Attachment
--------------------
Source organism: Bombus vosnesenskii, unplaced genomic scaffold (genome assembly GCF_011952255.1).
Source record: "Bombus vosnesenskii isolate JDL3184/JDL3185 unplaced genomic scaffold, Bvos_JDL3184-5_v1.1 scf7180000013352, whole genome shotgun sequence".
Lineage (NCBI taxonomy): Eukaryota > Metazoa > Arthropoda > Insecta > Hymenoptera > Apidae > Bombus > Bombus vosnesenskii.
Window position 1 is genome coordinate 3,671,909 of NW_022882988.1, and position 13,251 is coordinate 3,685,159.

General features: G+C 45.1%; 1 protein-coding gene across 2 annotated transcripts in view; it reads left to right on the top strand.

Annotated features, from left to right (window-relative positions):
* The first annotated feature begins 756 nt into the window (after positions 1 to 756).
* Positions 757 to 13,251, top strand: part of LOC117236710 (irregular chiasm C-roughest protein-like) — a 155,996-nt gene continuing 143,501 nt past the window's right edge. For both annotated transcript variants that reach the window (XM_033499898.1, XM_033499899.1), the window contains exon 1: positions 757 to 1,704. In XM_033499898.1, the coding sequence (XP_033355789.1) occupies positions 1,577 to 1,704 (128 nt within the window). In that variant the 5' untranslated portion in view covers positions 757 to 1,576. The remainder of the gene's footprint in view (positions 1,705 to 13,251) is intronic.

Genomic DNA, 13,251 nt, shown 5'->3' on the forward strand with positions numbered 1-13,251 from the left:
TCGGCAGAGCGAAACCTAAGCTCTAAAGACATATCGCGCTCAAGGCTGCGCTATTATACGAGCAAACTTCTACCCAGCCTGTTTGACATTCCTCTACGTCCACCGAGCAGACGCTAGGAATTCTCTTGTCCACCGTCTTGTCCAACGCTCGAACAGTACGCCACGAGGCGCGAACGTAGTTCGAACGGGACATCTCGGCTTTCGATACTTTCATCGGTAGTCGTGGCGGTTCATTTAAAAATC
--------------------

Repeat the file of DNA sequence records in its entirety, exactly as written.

Source organism: Bombus vosnesenskii, unplaced genomic scaffold (genome assembly GCF_011952255.1).
Source record: "Bombus vosnesenskii isolate JDL3184/JDL3185 unplaced genomic scaffold, Bvos_JDL3184-5_v1.1 scf7180000013352, whole genome shotgun sequence".
Lineage (NCBI taxonomy): Eukaryota > Metazoa > Arthropoda > Insecta > Hymenoptera > Apidae > Bombus > Bombus vosnesenskii.
Window position 1 is genome coordinate 3,671,909 of NW_022882988.1, and position 13,251 is coordinate 3,685,159.

General features: G+C 45.1%; 1 protein-coding gene across 2 annotated transcripts in view; it reads left to right on the top strand.

Annotated features, from left to right (window-relative positions):
* The first annotated feature begins 756 nt into the window (after positions 1 to 756).
* Positions 757 to 13,251, top strand: part of LOC117236710 (irregular chiasm C-roughest protein-like) — a 155,996-nt gene continuing 143,501 nt past the window's right edge. For both annotated transcript variants that reach the window (XM_033499898.1, XM_033499899.1), the window contains exon 1: positions 757 to 1,704. In XM_033499898.1, the coding sequence (XP_033355789.1) occupies positions 1,577 to 1,704 (128 nt within the window). In that variant the 5' untranslated portion in view covers positions 757 to 1,576. The remainder of the gene's footprint in view (positions 1,705 to 13,251) is intronic.

Genomic DNA, 13,251 nt, shown 5'->3' on the forward strand with positions numbered 1-13,251 from the left:
TCGGCAGAGCGAAACCTAAGCTCTAAAGACATATCGCGCTCAAGGCTGCGCTATTATACGAGCAAACTTCTACCCAGCCTGTTTGACATTCCTCTACGTCCACCGAGCAGACGCTAGGAATTCTCTTGTCCACCGTCTTGTCCAACGCTCGAACAGTACGCCACGAGGCGCGAACGTAGTTCGAACGGGACATCTCGGCTTTCGATACTTTCATCGGTAGTCGTGGCGGTTCATTTAAAAATC